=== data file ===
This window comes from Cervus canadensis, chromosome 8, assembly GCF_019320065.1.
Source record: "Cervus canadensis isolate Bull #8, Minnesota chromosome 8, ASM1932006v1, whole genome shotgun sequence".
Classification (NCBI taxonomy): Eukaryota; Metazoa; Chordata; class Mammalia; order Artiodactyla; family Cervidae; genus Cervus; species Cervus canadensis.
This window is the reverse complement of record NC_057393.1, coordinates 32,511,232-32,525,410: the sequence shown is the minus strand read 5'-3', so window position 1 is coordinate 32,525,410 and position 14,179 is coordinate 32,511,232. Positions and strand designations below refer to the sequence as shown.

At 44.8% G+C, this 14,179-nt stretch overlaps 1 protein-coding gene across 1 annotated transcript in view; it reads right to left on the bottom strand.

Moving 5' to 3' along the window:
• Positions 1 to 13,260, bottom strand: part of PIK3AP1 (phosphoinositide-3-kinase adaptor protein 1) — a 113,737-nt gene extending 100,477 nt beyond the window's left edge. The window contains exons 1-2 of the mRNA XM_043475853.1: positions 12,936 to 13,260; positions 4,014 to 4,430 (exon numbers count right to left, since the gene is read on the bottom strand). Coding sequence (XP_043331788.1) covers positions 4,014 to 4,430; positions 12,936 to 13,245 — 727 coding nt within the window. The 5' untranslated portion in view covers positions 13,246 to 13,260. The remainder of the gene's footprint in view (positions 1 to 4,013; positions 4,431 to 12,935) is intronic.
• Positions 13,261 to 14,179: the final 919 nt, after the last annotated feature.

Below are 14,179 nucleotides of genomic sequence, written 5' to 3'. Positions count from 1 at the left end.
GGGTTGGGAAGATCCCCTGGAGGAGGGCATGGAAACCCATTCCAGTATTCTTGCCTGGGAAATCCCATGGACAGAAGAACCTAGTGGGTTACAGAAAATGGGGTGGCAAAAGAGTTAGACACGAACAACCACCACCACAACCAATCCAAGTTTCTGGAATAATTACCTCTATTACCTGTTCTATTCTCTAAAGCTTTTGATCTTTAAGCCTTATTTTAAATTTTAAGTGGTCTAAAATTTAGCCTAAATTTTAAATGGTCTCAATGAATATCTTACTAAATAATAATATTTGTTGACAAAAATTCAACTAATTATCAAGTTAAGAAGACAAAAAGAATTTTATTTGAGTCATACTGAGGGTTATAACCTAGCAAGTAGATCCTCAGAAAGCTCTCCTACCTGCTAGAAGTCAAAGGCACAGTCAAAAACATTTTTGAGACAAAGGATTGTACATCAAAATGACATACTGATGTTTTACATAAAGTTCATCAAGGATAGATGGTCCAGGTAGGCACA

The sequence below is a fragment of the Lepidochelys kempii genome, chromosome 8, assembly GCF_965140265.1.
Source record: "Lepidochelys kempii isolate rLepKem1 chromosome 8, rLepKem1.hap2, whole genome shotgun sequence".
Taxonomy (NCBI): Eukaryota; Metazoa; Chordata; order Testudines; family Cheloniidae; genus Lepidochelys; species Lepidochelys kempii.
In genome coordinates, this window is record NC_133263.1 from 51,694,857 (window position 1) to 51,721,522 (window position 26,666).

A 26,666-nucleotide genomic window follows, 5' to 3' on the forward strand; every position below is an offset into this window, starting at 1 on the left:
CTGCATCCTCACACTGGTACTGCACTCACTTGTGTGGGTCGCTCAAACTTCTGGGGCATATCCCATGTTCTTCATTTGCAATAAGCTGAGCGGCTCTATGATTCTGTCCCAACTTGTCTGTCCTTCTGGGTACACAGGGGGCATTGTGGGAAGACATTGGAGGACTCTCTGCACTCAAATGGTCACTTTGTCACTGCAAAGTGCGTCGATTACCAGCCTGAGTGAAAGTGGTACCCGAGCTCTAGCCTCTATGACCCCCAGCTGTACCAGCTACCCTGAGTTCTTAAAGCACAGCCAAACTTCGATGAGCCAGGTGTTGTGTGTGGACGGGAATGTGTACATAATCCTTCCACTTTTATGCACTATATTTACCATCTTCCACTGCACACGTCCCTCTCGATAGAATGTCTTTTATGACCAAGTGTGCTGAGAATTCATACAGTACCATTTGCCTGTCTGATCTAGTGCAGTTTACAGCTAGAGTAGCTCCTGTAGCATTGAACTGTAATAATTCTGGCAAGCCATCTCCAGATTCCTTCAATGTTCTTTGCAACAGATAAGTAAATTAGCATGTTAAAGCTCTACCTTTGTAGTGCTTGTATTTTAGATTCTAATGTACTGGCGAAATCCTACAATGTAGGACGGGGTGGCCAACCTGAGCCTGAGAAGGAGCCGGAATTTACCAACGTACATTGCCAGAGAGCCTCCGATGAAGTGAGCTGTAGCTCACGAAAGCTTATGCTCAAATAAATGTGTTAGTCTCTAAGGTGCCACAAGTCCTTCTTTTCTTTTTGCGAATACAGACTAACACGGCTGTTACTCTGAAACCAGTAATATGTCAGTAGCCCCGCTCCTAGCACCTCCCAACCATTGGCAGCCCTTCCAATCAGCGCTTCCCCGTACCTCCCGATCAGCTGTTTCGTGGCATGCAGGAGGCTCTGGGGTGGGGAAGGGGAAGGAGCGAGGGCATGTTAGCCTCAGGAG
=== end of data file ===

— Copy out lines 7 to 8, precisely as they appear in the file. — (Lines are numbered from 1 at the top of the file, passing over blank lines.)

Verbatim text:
• Positions 1 to 13,260, bottom strand: part of PIK3AP1 (phosphoinositide-3-kinase adaptor protein 1) — a 113,737-nt gene extending 100,477 nt beyond the window's left edge. The window contains exons 1-2 of the mRNA XM_043475853.1: positions 12,936 to 13,260; positions 4,014 to 4,430 (exon numbers count right to left, since the gene is read on the bottom strand). Coding sequence (XP_043331788.1) covers positions 4,014 to 4,430; positions 12,936 to 13,245 — 727 coding nt within the window. The 5' untranslated portion in view covers positions 13,246 to 13,260. The remainder of the gene's footprint in view (positions 1 to 4,013; positions 4,431 to 12,935) is intronic.
• Positions 13,261 to 14,179: the final 919 nt, after the last annotated feature.